I think guitar74 is on to something meaning that I wonder if our demographic shift in this country is or will start effecting the value of collector cars at some point. I’m finishing up my career but work with a lot of well educated young millennials and gen Xers. One thing I have noticed is that they seem much less likely to be car guys/gals. They are more likely to be excited by a really nice racing bicycle than a Harley. Just to test I asked a group if they aspired to ever own a Harley or a vintage muscle car. I actually had to describe what a vintage muscle car was and give them examples. Typical responses were "oh yeah my Dad/Granddad/Uncle owned one of those. he talked about it all the time… shrug. As for Harleys their eyes just roll as they associate them more with middle aged executive “wild hogs” wannabes than any spirit of rebellion or individuality. I’m sure there will always be some young folks out there keeping the flame. I just wonder how many. Oh well silver lining: maybe it will allow me to afford one or two of my dream cars in my old age.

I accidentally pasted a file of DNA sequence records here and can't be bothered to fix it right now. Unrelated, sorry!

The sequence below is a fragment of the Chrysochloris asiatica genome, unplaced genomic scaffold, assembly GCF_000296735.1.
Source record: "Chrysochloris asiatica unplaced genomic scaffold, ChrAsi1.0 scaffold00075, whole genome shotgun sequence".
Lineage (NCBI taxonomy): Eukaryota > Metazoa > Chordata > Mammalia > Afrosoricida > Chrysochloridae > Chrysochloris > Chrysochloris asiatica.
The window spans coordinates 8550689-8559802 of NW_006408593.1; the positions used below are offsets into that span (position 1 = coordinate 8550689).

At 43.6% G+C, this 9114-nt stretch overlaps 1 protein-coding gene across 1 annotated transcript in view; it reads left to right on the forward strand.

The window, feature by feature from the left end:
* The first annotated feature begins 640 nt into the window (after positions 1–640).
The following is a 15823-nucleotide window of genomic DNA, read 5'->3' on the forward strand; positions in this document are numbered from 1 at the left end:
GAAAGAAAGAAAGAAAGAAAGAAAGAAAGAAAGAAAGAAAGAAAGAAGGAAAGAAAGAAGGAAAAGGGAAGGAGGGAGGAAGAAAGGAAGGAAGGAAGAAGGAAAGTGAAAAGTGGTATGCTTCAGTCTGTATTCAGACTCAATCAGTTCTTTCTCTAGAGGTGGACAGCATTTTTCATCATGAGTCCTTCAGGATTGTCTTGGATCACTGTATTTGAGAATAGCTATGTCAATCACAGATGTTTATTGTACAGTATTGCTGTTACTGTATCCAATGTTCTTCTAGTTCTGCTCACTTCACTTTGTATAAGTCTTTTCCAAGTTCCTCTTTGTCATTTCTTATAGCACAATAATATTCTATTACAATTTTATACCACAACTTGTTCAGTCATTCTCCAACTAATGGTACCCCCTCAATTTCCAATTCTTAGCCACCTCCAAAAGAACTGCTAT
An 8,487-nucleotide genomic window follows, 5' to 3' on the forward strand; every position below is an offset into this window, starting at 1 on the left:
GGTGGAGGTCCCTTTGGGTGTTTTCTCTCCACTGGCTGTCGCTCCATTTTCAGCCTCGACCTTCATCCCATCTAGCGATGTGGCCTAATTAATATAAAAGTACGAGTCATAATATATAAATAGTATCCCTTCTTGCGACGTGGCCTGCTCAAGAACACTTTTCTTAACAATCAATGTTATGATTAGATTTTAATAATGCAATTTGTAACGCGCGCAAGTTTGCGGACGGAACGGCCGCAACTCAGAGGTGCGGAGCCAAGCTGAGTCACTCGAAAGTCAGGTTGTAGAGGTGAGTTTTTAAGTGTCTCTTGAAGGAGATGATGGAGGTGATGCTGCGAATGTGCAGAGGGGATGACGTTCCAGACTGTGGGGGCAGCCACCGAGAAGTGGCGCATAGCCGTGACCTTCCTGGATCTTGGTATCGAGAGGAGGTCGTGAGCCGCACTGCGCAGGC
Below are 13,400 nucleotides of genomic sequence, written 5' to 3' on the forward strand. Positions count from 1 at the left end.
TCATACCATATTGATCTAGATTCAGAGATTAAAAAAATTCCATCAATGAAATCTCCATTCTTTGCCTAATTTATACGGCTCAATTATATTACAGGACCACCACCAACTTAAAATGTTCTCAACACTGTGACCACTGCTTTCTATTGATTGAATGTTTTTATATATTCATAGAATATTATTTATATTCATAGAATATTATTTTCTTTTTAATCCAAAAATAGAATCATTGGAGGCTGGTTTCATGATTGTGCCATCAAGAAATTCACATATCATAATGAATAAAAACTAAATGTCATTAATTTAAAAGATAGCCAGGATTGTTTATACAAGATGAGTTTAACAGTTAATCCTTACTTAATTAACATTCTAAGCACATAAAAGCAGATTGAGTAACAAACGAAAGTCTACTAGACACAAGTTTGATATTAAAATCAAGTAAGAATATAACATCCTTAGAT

#50

So after 30 years of kids, mortgages, schools, everything that encompasses all that great part of life it was time to finally purchase the muscle car to enjoy this time of life. It took a while, having to navigate the ads of overpriced Autos that seemed geared for first time buyers, deep wallets, etc. Found a sweet unmo!ested 1971 GTO, and I am enjoying the ride folks.


#51

@jreisingpt, I sense that the investors are dropping out of the market for those cars and it’s a “correction” that’s not going to right itself. The only continued interest is from buyers wanting them for personal reasons…like me. There no longer enough us NOW to drive prices up (which is why investors got out) but demographics dictate our numbers will continue to shrink… i.e. we ‘boomers’ are getting older and dying off. I’m even starting to see signs that repo-parts are being discontinued and prices flattening for used and NOS on my 50’s era car.